Turkey Aims to Clear Two Northern Syrian Regions of 'Terrorists,' Erdogan Says

The United States and other NATO allies have criticized Turkey's cross-border operations targeting Kurdish groups

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Turkish soldiers gather on the outskirts of the Syrian city of Manbij, October 14, 2019.
Turkish soldiers gather on the outskirts of the Syrian city of Manbij, in 2019.Credit: AFP

President Recep Tayyip Erdogan said on Wednesday Turkey will rid northern Syria's Tal Rifaat and Manbij areas of terrorists, confirming the targets of the new incursion for the first time and saying it will continue into other regions.

His comments, in a speech to lawmakers from his ruling AK Party, came a week after he pledged a new military incursion on Turkey's southern border against the U.S.-backed Syrian Kurdish militia YPG, which Ankara views as a terrorist group.

"We are going into the new phase of our determination to form a 30-km (20-mile) deep safe zone along our southern border. We will clear Tal Rifaat and Manbij of terrorists, and we will do the same to other regions step-by-step," he said.

"Let's see who supports these legitimate steps by Turkey and who hinders them," Erdogan added.

Ankara has carried out four operations in northern Syria since 2016, seizing hundreds of kilometers of land and pushing some 30 km deep into the country, mainly targeting the YPG.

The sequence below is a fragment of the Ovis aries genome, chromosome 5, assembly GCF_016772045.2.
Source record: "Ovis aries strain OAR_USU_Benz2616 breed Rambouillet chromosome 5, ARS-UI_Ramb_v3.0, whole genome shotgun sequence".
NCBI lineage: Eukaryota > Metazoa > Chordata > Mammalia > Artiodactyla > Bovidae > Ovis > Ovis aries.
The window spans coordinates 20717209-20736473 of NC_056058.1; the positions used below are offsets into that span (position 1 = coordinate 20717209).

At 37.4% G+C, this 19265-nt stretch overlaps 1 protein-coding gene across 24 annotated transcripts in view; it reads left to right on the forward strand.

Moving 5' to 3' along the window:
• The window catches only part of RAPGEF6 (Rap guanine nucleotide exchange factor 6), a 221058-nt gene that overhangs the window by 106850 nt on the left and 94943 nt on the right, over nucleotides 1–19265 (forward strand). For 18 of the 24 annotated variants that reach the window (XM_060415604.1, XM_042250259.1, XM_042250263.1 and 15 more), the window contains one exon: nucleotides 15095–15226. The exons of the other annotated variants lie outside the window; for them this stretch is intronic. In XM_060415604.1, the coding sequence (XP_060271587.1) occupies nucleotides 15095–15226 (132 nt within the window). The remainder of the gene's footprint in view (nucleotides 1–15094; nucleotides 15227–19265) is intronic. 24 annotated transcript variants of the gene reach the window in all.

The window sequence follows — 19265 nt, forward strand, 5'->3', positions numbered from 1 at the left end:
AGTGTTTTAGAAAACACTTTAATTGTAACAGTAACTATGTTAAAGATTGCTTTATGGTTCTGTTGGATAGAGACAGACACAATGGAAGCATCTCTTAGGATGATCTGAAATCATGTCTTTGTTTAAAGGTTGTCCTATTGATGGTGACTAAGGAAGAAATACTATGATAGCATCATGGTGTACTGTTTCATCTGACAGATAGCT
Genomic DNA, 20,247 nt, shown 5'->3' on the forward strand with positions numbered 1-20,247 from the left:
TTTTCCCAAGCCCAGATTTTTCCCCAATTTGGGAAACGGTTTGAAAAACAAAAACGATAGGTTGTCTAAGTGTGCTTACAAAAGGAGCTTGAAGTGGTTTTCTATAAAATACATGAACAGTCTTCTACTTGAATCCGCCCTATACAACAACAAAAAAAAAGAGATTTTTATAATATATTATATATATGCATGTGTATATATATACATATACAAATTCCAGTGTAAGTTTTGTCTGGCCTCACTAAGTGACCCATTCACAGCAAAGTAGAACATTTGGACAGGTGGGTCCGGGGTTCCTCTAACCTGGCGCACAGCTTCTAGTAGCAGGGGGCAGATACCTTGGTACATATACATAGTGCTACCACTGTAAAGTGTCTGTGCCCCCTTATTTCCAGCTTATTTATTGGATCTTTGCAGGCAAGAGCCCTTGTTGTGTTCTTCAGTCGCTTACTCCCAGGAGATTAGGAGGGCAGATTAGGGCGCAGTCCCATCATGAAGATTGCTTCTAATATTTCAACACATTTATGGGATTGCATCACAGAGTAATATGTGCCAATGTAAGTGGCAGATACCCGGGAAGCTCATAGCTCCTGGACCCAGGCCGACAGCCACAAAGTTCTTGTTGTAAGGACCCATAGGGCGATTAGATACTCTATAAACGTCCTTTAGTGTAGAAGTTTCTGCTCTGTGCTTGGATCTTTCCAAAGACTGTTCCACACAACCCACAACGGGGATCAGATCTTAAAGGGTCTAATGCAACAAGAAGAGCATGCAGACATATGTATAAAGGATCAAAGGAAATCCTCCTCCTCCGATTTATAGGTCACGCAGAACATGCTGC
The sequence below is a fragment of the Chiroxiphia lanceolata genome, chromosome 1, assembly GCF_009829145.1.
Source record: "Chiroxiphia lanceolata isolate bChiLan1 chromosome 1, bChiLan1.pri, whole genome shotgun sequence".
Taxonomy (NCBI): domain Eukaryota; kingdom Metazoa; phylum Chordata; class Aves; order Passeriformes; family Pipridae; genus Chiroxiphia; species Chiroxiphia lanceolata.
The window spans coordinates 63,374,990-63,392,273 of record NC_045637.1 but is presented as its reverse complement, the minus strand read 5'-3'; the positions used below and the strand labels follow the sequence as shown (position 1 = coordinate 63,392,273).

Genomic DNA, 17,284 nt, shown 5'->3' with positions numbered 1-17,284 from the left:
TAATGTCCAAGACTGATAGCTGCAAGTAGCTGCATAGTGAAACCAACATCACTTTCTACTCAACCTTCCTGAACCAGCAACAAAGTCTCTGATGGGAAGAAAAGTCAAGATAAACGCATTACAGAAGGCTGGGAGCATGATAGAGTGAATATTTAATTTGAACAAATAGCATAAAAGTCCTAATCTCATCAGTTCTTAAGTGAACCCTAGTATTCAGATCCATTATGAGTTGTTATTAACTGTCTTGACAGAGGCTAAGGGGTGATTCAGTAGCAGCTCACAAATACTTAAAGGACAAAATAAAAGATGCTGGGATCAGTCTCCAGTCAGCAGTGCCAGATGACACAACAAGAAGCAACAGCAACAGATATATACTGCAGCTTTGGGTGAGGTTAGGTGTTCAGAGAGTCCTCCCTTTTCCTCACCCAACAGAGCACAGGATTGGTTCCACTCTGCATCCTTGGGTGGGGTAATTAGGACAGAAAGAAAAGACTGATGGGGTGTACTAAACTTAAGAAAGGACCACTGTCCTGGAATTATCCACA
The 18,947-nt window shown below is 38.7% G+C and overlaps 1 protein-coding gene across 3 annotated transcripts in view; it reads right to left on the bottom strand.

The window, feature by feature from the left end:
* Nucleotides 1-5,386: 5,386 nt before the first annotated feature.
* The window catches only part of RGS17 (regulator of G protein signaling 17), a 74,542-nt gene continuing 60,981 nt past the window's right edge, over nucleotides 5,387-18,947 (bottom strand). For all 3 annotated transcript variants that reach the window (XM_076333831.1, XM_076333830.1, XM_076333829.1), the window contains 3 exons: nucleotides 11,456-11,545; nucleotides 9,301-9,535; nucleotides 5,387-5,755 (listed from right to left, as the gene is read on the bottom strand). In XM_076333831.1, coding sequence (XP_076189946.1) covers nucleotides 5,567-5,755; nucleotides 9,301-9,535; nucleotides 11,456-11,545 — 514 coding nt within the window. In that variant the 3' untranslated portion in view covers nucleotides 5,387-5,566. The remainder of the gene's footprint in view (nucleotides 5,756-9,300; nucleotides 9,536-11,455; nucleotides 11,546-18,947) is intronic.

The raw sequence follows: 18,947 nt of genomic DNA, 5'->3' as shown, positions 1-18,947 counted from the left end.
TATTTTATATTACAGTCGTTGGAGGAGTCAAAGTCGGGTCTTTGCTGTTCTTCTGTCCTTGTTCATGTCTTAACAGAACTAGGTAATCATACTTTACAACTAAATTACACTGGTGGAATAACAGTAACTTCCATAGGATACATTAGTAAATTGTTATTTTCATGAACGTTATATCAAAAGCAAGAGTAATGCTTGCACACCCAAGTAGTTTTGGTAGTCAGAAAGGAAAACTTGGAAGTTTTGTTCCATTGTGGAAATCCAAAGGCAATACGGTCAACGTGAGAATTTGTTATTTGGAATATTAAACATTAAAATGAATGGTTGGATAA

While backing opposing sides in Syria's war, Turkey has coordinated with Russia on its military operations.

Turkey's cross-border operations have been criticized by its NATO allies, notably the United States, and some have imposed a series of arms embargoes on Ankara. Washington expressed concern at any new offensive in northern Syria, saying it would put U.S. troops at risk and undermine regional stability.

U.S. Secretary of State Antony Blinken on Wednesday repeated the Biden administration's opposition to the move.

"Any escalation there in northern Syria is something that we would oppose, and we support the maintenance of the current ceasefire lines," Blinken told a news conference.

"We continue effectively to take the fight through partners to ISIS, within Syria, and we don't want to see anything that jeopardizes the efforts that are made to continue to keep ISIS in the box that we put it in," he added.

Ankara's announcement of a new offensive in Syria coincides with its objections to Finland and Sweden's NATO bids on the grounds that they back Kurdish militants and groups Turkey deems terrorists, and because of arms embargoes imposed by over a 2019 Turkish offensive into northern Syria.

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